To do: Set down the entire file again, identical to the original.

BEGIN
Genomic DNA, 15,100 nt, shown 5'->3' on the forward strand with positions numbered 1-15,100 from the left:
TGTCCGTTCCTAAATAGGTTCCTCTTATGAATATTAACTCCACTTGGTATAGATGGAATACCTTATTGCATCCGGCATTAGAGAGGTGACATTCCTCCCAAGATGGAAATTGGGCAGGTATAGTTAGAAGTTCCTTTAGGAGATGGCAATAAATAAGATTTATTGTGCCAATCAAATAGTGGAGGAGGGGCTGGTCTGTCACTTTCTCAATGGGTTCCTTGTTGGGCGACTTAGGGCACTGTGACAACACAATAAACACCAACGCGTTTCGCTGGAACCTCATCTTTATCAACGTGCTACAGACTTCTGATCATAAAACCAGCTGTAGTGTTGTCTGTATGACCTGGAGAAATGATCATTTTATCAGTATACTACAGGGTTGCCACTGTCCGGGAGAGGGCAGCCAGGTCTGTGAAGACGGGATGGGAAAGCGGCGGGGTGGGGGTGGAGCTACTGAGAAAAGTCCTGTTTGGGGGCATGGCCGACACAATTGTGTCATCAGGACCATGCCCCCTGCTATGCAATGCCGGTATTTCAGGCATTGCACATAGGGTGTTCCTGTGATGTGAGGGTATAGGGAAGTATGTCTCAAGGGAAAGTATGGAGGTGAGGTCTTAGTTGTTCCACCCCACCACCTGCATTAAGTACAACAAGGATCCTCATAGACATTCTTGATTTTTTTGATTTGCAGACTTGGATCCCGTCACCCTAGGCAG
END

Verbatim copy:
Genomic DNA, 15,100 nt, shown 5'->3' on the forward strand with positions numbered 1-15,100 from the left:
TGTCCGTTCCTAAATAGGTTCCTCTTATGAATATTAACTCCACTTGGTATAGATGGAATACCTTATTGCATCCGGCATTAGAGAGGTGACATTCCTCCCAAGATGGAAATTGGGCAGGTATAGTTAGAAGTTCCTTTAGGAGATGGCAATAAATAAGATTTATTGTGCCAATCAAATAGTGGAGGAGGGGCTGGTCTGTCACTTTCTCAATGGGTTCCTTGTTGGGCGACTTAGGGCACTGTGACAACACAATAAACACCAACGCGTTTCGCTGGAACCTCATCTTTATCAACGTGCTACAGACTTCTGATCATAAAACCAGCTGTAGTGTTGTCTGTATGACCTGGAGAAATGATCATTTTATCAGTATACTACAGGGTTGCCACTGTCCGGGAGAGGGCAGCCAGGTCTGTGAAGACGGGATGGGAAAGCGGCGGGGTGGGGGTGGAGCTACTGAGAAAAGTCCTGTTTGGGGGCATGGCCGACACAATTGTGTCATCAGGACCATGCCCCCTGCTATGCAATGCCGGTATTTCAGGCATTGCACATAGGGTGTTCCTGTGATGTGAGGGTATAGGGAAGTATGTCTCAAGGGAAAGTATGGAGGTGAGGTCTTAGTTGTTCCACCCCACCACCTGCATTAAGTACAACAAGGATCCTCATAGACATTCTTGATTTTTTTGATTTGCAGACTTGGATCCCGTCACCCTAGGCAG